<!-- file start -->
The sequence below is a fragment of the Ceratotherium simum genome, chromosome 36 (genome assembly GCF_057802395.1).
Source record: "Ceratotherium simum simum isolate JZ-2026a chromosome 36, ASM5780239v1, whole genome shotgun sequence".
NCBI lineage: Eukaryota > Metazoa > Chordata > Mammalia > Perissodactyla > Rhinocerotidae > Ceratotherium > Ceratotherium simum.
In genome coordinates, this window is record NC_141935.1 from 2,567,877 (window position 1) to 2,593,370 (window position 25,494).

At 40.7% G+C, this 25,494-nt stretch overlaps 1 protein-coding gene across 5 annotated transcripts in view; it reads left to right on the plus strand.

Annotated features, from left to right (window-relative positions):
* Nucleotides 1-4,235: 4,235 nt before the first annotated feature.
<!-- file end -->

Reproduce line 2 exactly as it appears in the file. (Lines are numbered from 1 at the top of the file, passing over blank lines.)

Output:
Source record: "Ceratotherium simum simum isolate JZ-2026a chromosome 36, ASM5780239v1, whole genome shotgun sequence".